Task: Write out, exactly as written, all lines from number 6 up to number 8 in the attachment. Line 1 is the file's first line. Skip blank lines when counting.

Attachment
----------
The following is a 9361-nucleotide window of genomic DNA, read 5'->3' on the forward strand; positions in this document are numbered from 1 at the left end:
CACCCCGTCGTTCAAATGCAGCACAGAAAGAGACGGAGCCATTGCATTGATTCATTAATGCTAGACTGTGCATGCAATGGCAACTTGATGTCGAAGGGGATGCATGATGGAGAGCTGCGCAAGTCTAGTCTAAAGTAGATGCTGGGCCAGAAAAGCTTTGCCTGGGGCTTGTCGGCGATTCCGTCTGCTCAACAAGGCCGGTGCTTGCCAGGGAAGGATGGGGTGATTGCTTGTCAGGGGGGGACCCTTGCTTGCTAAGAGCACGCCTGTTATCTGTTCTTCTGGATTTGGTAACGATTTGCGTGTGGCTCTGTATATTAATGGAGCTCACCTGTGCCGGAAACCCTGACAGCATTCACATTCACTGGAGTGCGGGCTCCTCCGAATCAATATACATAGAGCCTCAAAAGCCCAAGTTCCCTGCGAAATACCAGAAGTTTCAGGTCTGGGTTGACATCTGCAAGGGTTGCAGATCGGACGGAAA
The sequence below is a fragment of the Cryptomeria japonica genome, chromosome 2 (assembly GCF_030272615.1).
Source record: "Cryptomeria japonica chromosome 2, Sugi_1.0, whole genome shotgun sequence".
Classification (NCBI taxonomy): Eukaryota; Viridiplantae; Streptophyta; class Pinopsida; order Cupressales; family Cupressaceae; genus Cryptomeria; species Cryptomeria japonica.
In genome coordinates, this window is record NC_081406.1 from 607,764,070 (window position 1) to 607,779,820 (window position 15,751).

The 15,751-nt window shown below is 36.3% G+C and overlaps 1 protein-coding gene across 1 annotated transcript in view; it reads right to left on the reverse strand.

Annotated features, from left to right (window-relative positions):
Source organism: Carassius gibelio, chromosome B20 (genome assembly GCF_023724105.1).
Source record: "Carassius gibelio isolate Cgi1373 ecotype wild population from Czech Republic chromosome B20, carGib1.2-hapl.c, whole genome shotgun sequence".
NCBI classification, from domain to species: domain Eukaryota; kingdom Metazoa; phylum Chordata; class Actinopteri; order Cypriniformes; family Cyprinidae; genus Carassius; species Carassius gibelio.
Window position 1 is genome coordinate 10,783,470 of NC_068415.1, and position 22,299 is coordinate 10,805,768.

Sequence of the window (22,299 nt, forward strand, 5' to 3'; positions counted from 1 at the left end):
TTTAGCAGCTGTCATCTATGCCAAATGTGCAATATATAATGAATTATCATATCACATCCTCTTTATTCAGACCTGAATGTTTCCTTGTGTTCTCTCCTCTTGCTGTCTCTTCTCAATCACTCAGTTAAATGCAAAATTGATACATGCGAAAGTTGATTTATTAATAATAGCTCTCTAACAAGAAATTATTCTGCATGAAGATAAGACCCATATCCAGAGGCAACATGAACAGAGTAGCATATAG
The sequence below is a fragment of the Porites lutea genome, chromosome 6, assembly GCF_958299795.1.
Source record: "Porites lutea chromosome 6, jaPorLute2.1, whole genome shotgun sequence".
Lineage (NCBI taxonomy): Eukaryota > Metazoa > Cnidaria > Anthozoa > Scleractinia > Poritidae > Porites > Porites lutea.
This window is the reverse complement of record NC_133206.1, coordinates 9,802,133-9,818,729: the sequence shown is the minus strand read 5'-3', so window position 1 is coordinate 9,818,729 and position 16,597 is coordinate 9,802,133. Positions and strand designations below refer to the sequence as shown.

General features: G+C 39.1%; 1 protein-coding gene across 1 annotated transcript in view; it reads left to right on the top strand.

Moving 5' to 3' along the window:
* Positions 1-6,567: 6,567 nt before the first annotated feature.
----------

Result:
In genome coordinates, this window is record NC_081406.1 from 607,764,070 (window position 1) to 607,779,820 (window position 15,751).

The 15,751-nt window shown below is 36.3% G+C and overlaps 1 protein-coding gene across 1 annotated transcript in view; it reads right to left on the reverse strand.

Annotated features, from left to right (window-relative positions):